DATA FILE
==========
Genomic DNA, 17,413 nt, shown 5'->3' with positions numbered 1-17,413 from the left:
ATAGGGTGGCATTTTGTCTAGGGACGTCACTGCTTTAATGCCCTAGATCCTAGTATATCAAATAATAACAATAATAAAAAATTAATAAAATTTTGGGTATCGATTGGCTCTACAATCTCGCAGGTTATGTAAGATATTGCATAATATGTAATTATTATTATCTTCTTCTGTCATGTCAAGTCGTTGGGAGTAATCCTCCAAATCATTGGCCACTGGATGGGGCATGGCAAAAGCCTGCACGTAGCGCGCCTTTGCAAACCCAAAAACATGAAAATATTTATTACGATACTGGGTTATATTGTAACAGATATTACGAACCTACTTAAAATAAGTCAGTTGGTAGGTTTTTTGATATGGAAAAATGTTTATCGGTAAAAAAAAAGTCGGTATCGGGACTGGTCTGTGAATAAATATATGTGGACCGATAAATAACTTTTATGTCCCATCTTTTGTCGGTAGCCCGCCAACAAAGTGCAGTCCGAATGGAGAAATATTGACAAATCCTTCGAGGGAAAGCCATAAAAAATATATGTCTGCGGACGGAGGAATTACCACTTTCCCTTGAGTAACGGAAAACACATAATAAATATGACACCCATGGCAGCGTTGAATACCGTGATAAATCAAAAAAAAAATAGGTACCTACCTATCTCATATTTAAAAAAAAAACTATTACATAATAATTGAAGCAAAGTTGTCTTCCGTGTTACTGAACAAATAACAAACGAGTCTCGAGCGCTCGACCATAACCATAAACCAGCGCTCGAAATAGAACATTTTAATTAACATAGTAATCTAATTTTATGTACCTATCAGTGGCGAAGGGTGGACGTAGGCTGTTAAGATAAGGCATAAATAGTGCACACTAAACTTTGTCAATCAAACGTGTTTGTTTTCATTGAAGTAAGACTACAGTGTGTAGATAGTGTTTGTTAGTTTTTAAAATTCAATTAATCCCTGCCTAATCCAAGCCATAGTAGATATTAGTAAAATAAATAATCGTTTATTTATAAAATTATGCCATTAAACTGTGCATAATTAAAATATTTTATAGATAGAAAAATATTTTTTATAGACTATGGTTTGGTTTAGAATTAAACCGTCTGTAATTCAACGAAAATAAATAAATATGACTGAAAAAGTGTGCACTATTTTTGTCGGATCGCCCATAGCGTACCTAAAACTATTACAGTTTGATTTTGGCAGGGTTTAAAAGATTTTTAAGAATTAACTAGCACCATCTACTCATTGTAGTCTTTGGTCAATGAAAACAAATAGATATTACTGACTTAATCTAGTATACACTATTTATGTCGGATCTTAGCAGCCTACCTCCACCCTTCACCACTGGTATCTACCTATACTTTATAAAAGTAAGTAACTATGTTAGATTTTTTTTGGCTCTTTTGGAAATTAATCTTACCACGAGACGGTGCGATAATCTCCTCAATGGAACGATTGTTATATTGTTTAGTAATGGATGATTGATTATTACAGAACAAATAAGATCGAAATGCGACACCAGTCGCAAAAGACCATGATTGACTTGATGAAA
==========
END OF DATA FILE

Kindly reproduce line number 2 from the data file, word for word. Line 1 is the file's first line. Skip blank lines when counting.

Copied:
ATAGGGTGGCATTTTGTCTAGGGACGTCACTGCTTTAATGCCCTAGATCCTAGTATATCAAATAATAACAATAATAAAAAATTAATAAAATTTTGGGTATCGATTGGCTCTACAATCTCGCAGGTTATGTAAGATATTGCATAATATGTAATTATTATTATCTTCTTCTGTCATGTCAAGTCGTTGGGAGTAATCCTCCAAATCATTGGCCACTGGATGGGGCATGGCAAAAGCCTGCACGTAGCGCGCCTTTGCAAACCCAAAAACATGAAAATATTTATTACGATACTGGGTTATATTGTAACAGATATTACGAACCTACTTAAAATAAGTCAGTTGGTAGGTTTTTTGATATGGAAAAATGTTTATCGGTAAAAAAAAAGTCGGTATCGGGACTGGTCTGTGAATAAATATATGTGGACCGATAAATAACTTTTATGTCCCATCTTTTGTCGGTAGCCCGCCAACAAAGTGCAGTCCGAATGGAGAAATATTGACAAATCCTTCGAGGGAAAGCCATAAAAAATATATGTCTGCGGACGGAGGAATTACCACTTTCCCTTGAGTAACGGAAAACACATAATAAATATGACACCCATGGCAGCGTTGAATACCGTGATAAATCAAAAAAAAAATAGGTACCTACCTATCTCATATTTAAAAAAAAAACTATTACATAATAATTGAAGCAAAGTTGTCTTCCGTGTTACTGAACAAATAACAAACGAGTCTCGAGCGCTCGACCATAACCATAAACCAGCGCTCGAAATAGAACATTTTAATTAACATAGTAATCTAATTTTATGTACCTATCAGTGGCGAAGGGTGGACGTAGGCTGTTAAGATAAGGCATAAATAGTGCACACTAAACTTTGTCAATCAAACGTGTTTGTTTTCATTGAAGTAAGACTACAGTGTGTAGATAGTGTTTGTTAGTTTTTAAAATTCAATTAATCCCTGCCTAATCCAAGCCATAGTAGATATTAGTAAAATAAATAATCGTTTATTTATAAAATTATGCCATTAAACTGTGCATAATTAAAATATTTTATAGATAGAAAAATATTTTTTATAGACTATGGTTTGGTTTAGAATTAAACCGTCTGTAATTCAACGAAAATAAATAAATATGACTGAAAAAGTGTGCACTATTTTTGTCGGATCGCCCATAGCGTACCTAAAACTATTACAGTTTGATTTTGGCAGGGTTTAAAAGATTTTTAAGAATTAACTAGCACCATCTACTCATTGTAGTCTTTGGTCAATGAAAACAAATAGATATTACTGACTTAATCTAGTATACACTATTTATGTCGGATCTTAGCAGCCTACCTCCACCCTTCACCACTGGTATCTACCTATACTTTATAAAAGTAAGTAACTATGTTAGATTTTTTTTGGCTCTTTTGGAAATTAATCTTACCACGAGACGGTGCGATAATCTCCTCAATGGAACGATTGTTATATTGTTTAGTAATGGATGATTGATTATTACAGAACAAATAAGATCGAAATGCGACACCAGTCGCAAAAGACCATGATTGACTTGATGAAA